1. This is an unusual and a most unfortunate case. It began ten years ago with a suit filed for partnership accounts. The suit was instituted in the Court of the District Judge of Dera Ismail Khan, but was transferred by him to that of the Subordinate Judge, by whom a preliminary decree was passed on October 22, 1923, declaring the shares of the parties in the partnership and ordering accounts to be taken. There was no appeal against this decree.
2. On March 24, 1924, the Subordinate Judge passed a final decree under which a sum of Rs. 19,991 was found due to the present appellant Mauladad Khan (who was defendant No. 1 in the suit) by the other parties, who are the respondents before the Board. Appeals followed to the Judicial Commissioner, He set aside the decree of March 24, 1924, and by his order of May 7, 1925, remanded the suit to the District Judge for re-trial by him, but directed in effect that on the re-trial the respondents would only be entitled to dispute the liability for Rs. 19,991, which had been laid on them by the Subordinate Judge, and would not be entitled to claim that any additional sums were payable to them. This restriction was based on an alleged deficiency in the court fee paid by them.
3. Against this part of the order of May 7, 1925, the respondents filed two separate appeals to His Majesty in Council. These came on for hearing before the Board in February, 1929. The judgment of the Board was delivered by Lord Shaw on March 15 following (see 56 I.A, 232), and the advice tendered to His Majesty was that the order of the Judicial Commissioner of May 7, 1925, should be set aside and the case remanded to the Court of the Subordinate Judge for fresh trial and decision on the merits. An Order in Council was duly drawn up to this effect and dated March 1, 1929.
4. In the meantime, however, the case had gone on in India as if no such appeal were pending. The District Judge acted on the remand order of the Judicial Commissioner, accounts were taken by commissioners, their report was considered by the District Judge, and on January 14, 1927, he delivered a judgment finding considerable sums due from Mauladad to the various respondents. The judgment was stated to be 'contingent upon the reversal of the Judicial Commissioner's Order dated May 7, 1925, by the Privy Council.' No formal decree was drawn up, but notwithstanding this all the parties except the original plaintiff No. 2 appealed against the 'judgment' to the Judicial Commissioner. These appeals were still pending in March, 1929, when the Order in Council above referred to was promulgated.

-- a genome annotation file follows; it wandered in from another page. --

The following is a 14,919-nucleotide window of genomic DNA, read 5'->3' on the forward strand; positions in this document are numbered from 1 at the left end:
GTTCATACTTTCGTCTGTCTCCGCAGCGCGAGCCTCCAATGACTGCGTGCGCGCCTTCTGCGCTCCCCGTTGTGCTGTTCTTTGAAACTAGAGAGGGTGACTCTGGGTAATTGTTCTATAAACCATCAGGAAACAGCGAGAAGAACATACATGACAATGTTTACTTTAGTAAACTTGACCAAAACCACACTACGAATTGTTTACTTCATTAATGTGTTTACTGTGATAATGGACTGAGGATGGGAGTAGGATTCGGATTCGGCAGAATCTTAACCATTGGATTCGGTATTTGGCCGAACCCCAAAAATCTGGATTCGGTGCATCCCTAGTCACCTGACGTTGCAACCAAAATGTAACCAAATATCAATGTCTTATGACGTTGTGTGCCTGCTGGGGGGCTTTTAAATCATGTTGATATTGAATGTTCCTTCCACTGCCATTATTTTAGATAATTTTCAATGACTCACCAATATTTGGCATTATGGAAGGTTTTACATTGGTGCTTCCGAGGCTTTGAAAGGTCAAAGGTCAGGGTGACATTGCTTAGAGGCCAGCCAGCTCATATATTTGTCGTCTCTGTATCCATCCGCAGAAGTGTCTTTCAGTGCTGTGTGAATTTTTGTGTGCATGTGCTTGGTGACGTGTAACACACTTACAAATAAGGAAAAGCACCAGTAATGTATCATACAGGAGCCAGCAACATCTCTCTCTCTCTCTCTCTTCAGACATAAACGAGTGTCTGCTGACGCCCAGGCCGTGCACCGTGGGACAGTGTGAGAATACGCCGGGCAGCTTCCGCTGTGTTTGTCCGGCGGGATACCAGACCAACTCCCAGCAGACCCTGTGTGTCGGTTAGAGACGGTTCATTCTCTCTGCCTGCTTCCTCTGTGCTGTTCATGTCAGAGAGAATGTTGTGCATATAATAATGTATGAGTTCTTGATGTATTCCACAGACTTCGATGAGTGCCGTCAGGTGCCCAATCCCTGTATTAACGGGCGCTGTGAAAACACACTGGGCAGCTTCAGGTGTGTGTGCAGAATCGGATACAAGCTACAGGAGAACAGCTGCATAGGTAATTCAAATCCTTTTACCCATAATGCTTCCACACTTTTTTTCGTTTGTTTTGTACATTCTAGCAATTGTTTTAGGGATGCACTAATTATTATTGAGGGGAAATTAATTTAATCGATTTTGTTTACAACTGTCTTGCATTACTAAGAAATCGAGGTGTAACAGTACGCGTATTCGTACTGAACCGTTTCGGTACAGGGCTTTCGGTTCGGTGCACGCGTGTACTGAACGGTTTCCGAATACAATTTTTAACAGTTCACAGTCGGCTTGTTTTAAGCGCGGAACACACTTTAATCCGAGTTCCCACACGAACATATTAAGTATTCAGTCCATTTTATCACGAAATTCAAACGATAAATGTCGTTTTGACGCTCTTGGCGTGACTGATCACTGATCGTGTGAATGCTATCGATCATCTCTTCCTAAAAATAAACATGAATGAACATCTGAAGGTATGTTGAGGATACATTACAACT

5. On receipt in India of the Order in Council the first plaintiff and defendants Nos. 2 and 3 applied to the Judicial Commissioner asking that the District Judge should now draw up a decree in pursuance of his judgment of January 14, 1927, and that their appeal should be proceeded with. This was opposed by Mauladad, who contended that the proceedings taken in the District Court on the Judicial Commissioner's order of May 7, 1925, were void as the order on which they were based had been set aside. The Judicial Commissioner declined to deal with this contention at the time and ordered the District Judge to complete his proceedings by drawing up a decree. This was done. A decree was drawn up in accordance with the judgment and dated January 14, 1927/September 18, 1929. All three appeals were then heard by the Judicial Commissioner, who after an elaborate examination of the items in dispute varied the District Judge's decree and held Mauladad liable to plaintiff No. 1 in Rs. 57,925, to plaintiff No. 2 in Rs. 2,249, and to defendants Nos. 2 and 3 in Rs. 4,310 with interest in each case at six per cent from April 1, 1920, to realisation.